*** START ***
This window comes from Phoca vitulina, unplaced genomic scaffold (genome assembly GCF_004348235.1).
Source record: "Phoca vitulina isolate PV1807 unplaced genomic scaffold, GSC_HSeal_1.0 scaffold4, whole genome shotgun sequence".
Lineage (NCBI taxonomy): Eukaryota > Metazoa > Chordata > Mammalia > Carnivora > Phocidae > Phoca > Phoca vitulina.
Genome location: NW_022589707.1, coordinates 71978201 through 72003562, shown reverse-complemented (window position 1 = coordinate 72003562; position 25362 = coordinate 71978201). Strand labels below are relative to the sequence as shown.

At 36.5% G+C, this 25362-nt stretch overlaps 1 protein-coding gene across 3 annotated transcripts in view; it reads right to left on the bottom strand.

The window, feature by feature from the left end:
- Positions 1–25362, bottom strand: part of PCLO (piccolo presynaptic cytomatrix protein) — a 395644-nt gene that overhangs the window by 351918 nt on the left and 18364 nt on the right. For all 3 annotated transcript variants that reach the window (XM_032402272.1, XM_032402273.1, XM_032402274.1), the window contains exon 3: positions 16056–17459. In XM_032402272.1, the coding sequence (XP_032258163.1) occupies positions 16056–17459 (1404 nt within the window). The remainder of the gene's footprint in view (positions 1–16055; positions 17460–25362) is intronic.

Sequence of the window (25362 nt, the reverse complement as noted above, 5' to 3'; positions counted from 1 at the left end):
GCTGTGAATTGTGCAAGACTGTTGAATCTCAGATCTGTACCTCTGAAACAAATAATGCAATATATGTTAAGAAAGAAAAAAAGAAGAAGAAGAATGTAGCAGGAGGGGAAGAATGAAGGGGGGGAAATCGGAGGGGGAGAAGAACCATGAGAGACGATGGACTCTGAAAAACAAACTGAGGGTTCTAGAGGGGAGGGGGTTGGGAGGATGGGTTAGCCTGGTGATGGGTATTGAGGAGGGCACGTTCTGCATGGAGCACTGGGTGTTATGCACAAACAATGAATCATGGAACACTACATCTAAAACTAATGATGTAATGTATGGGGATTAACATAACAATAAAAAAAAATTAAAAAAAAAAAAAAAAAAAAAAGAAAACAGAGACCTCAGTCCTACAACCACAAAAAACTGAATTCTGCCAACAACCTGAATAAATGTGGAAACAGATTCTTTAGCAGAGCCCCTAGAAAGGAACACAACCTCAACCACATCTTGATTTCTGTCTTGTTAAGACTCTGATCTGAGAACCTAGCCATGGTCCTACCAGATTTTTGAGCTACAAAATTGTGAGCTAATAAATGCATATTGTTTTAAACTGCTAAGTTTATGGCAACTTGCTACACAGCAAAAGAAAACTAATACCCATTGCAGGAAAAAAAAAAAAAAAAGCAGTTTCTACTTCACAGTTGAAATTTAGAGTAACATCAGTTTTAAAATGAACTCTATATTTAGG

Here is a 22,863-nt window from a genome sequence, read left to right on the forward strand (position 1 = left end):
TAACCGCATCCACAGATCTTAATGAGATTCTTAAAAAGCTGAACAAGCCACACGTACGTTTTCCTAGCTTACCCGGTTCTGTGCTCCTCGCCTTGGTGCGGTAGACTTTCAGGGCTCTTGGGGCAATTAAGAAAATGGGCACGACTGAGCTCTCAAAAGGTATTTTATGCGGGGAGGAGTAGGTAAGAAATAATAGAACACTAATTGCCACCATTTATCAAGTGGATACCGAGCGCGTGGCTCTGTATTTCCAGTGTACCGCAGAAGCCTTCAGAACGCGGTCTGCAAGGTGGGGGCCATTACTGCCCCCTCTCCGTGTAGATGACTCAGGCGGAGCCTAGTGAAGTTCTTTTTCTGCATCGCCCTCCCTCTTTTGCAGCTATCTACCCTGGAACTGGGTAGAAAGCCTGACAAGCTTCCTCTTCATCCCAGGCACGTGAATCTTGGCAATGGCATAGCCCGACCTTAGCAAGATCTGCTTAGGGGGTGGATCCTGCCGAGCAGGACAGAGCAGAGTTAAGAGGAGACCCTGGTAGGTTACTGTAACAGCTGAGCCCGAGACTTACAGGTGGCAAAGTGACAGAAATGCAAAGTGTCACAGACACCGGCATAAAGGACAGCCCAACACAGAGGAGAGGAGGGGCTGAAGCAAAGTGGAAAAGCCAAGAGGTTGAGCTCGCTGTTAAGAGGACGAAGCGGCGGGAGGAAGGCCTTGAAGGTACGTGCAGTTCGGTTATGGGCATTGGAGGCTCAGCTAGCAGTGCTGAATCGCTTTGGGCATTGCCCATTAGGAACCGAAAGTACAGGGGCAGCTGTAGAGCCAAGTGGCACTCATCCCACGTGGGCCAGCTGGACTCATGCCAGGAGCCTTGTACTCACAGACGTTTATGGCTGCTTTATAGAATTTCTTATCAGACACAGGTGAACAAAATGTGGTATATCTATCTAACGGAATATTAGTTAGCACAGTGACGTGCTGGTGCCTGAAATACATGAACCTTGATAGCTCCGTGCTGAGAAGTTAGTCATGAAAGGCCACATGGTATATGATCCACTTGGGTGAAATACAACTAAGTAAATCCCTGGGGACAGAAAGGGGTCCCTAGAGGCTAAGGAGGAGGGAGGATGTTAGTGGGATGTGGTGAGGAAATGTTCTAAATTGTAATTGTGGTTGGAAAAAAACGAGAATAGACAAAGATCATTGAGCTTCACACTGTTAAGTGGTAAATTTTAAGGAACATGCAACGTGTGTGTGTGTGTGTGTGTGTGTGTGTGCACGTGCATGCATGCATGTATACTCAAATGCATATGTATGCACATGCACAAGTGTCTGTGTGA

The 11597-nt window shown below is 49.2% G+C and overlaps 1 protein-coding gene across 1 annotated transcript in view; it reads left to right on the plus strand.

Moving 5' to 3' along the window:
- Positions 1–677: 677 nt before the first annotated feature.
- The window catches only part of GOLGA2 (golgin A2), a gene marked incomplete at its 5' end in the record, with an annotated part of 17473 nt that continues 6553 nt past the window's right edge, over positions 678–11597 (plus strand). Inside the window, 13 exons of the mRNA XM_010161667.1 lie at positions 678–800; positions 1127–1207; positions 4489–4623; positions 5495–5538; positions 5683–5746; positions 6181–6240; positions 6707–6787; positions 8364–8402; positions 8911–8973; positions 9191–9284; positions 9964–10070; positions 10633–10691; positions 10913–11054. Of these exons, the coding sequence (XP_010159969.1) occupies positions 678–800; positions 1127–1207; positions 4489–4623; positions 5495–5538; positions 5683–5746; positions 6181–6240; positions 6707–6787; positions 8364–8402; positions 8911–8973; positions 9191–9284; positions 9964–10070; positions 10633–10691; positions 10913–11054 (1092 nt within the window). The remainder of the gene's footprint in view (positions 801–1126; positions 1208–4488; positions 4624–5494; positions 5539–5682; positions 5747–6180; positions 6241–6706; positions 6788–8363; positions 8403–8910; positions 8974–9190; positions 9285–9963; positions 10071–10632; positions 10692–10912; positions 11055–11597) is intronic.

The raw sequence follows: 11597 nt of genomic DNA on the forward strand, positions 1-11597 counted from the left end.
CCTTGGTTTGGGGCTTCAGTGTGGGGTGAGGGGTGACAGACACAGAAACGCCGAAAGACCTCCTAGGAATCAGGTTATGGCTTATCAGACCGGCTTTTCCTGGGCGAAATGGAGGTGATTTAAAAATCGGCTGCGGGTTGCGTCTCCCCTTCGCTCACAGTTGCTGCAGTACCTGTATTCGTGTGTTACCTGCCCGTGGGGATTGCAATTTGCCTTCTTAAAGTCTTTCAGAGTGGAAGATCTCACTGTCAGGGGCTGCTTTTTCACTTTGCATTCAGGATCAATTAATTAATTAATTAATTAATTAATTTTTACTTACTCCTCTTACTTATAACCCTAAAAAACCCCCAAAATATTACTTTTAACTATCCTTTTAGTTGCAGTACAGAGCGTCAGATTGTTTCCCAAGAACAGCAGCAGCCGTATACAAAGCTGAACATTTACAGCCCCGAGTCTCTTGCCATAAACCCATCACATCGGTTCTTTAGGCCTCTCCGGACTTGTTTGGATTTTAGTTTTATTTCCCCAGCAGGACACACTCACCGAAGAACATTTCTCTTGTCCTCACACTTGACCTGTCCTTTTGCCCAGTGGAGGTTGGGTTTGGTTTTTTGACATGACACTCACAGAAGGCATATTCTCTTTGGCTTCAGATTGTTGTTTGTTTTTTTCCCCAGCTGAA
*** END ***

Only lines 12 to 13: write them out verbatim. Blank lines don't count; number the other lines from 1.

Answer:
The 11597-nt window shown below is 49.2% G+C and overlaps 1 protein-coding gene across 1 annotated transcript in view; it reads left to right on the plus strand.

Moving 5' to 3' along the window: